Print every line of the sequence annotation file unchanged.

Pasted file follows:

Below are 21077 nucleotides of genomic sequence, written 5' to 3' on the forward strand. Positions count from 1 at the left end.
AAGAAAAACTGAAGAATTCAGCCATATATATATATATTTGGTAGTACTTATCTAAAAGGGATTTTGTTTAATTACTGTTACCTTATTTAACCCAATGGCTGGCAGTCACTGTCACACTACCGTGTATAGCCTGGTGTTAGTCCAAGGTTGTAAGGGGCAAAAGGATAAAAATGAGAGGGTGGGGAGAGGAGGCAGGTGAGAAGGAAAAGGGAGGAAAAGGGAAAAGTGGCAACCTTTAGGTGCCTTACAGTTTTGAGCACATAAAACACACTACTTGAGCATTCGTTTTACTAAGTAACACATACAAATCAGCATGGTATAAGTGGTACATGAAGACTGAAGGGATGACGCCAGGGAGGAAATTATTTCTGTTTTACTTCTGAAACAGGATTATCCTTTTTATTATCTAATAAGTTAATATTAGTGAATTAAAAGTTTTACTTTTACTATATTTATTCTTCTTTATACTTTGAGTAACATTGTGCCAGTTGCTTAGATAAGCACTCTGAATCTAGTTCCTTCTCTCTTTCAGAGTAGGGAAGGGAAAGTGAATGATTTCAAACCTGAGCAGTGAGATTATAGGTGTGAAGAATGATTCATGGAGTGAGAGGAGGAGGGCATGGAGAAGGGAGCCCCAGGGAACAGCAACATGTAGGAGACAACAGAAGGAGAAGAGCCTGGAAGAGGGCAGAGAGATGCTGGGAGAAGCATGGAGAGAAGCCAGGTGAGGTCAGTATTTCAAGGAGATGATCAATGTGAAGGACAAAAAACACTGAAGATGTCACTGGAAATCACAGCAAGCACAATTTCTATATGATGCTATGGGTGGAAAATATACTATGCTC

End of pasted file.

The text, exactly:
Below are 21077 nucleotides of genomic sequence, written 5' to 3' on the forward strand. Positions count from 1 at the left end.
AAGAAAAACTGAAGAATTCAGCCATATATATATATATTTGGTAGTACTTATCTAAAAGGGATTTTGTTTAATTACTGTTACCTTATTTAACCCAATGGCTGGCAGTCACTGTCACACTACCGTGTATAGCCTGGTGTTAGTCCAAGGTTGTAAGGGGCAAAAGGATAAAAATGAGAGGGTGGGGAGAGGAGGCAGGTGAGAAGGAAAAGGGAGGAAAAGGGAAAAGTGGCAACCTTTAGGTGCCTTACAGTTTTGAGCACATAAAACACACTACTTGAGCATTCGTTTTACTAAGTAACACATACAAATCAGCATGGTATAAGTGGTACATGAAGACTGAAGGGATGACGCCAGGGAGGAAATTATTTCTGTTTTACTTCTGAAACAGGATTATCCTTTTTATTATCTAATAAGTTAATATTAGTGAATTAAAAGTTTTACTTTTACTATATTTATTCTTCTTTATACTTTGAGTAACATTGTGCCAGTTGCTTAGATAAGCACTCTGAATCTAGTTCCTTCTCTCTTTCAGAGTAGGGAAGGGAAAGTGAATGATTTCAAACCTGAGCAGTGAGATTATAGGTGTGAAGAATGATTCATGGAGTGAGAGGAGGAGGGCATGGAGAAGGGAGCCCCAGGGAACAGCAACATGTAGGAGACAACAGAAGGAGAAGAGCCTGGAAGAGGGCAGAGAGATGCTGGGAGAAGCATGGAGAGAAGCCAGGTGAGGTCAGTATTTCAAGGAGATGATCAATGTGAAGGACAAAAAACACTGAAGATGTCACTGGAAATCACAGCAAGCACAATTTCTATATGATGCTATGGGTGGAAAATATACTATGCTC